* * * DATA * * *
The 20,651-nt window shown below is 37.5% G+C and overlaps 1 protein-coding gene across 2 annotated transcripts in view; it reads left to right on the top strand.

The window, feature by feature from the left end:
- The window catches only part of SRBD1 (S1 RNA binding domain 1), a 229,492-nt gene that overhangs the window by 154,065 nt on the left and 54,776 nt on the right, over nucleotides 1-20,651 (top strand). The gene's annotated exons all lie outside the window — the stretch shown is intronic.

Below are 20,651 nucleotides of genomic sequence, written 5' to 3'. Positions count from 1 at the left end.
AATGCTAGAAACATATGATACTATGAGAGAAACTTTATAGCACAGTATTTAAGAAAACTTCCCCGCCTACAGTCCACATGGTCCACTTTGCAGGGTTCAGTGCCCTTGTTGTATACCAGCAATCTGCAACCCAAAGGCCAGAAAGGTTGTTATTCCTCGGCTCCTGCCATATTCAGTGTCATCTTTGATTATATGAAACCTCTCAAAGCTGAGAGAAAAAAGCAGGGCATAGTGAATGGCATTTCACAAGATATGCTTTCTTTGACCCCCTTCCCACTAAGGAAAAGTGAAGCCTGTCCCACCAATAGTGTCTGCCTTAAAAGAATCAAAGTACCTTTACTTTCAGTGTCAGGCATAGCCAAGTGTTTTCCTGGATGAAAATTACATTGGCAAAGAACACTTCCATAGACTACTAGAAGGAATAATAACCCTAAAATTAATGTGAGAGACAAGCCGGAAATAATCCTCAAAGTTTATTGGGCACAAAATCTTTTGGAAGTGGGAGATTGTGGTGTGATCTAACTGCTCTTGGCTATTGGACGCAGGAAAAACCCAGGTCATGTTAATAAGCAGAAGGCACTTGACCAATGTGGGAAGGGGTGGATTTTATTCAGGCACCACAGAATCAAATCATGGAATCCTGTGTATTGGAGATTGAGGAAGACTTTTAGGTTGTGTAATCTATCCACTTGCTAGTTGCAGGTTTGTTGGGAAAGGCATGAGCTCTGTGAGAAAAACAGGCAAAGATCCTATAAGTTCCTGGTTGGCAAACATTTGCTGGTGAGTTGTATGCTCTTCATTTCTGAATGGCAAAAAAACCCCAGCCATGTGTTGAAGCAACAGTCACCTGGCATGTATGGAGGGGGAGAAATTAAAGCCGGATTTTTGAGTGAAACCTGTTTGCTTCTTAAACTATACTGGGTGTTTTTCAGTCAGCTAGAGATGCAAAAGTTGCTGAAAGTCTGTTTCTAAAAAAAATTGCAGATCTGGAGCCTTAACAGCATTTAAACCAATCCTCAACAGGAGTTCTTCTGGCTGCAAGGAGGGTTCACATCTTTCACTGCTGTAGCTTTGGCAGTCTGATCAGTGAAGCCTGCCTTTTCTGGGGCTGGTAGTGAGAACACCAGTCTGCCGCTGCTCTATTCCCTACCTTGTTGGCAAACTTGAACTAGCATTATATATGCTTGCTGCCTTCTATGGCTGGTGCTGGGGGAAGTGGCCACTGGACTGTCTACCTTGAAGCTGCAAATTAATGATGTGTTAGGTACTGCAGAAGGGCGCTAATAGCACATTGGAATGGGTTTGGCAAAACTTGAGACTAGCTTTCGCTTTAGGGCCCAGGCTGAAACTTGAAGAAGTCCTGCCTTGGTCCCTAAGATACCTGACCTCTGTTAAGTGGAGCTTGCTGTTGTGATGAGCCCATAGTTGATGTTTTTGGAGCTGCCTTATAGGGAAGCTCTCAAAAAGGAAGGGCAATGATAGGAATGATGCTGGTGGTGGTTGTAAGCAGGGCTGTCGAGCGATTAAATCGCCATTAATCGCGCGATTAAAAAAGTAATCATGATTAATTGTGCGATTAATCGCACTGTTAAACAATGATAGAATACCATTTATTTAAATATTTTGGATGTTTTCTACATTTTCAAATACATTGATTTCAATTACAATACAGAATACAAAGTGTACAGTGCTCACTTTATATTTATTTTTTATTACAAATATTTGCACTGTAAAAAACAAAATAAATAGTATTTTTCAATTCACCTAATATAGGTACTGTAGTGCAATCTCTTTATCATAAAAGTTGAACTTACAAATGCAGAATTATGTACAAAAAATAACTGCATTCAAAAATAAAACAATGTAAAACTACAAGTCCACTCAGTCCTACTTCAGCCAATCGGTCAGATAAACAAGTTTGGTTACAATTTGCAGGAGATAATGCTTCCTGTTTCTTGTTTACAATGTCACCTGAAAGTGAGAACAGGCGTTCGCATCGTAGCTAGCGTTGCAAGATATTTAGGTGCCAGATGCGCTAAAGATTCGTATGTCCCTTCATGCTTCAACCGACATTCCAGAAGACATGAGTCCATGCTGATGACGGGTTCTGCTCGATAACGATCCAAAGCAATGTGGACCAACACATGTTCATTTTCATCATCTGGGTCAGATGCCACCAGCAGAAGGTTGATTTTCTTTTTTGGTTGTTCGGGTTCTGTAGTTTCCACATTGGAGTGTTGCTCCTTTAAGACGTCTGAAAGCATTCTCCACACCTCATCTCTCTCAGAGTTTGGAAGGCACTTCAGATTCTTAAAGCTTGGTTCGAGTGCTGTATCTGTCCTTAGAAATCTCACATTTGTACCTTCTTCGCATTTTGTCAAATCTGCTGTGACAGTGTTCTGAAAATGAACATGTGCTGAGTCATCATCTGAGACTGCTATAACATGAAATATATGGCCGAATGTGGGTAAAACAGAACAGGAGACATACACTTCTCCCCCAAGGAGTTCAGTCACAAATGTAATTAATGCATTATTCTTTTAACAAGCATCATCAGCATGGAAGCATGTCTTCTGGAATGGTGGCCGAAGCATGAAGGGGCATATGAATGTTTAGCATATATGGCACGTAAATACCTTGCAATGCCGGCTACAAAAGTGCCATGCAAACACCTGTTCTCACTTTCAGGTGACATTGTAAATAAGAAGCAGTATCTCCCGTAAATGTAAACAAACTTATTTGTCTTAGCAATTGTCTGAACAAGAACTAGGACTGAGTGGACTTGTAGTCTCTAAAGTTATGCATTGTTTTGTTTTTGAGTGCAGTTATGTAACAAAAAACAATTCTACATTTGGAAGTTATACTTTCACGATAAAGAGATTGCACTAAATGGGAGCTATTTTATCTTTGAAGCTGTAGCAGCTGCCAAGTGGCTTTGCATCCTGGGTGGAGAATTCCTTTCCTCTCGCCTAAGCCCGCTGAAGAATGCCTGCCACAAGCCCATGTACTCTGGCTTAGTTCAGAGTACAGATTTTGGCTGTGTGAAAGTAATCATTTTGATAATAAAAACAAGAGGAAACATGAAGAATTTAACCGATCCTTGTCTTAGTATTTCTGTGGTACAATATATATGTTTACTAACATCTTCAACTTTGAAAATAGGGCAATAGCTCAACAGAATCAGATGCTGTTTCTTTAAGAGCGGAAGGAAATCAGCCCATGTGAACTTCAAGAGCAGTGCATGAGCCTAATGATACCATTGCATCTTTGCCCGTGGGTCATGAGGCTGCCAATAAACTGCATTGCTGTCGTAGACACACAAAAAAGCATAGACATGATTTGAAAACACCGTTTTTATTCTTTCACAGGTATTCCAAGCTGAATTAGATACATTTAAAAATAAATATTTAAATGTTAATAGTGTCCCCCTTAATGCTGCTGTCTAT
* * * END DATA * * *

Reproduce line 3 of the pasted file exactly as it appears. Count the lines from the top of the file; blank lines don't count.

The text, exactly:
- The window catches only part of SRBD1 (S1 RNA binding domain 1), a 229,492-nt gene that overhangs the window by 154,065 nt on the left and 54,776 nt on the right, over nucleotides 1-20,651 (top strand). The gene's annotated exons all lie outside the window — the stretch shown is intronic.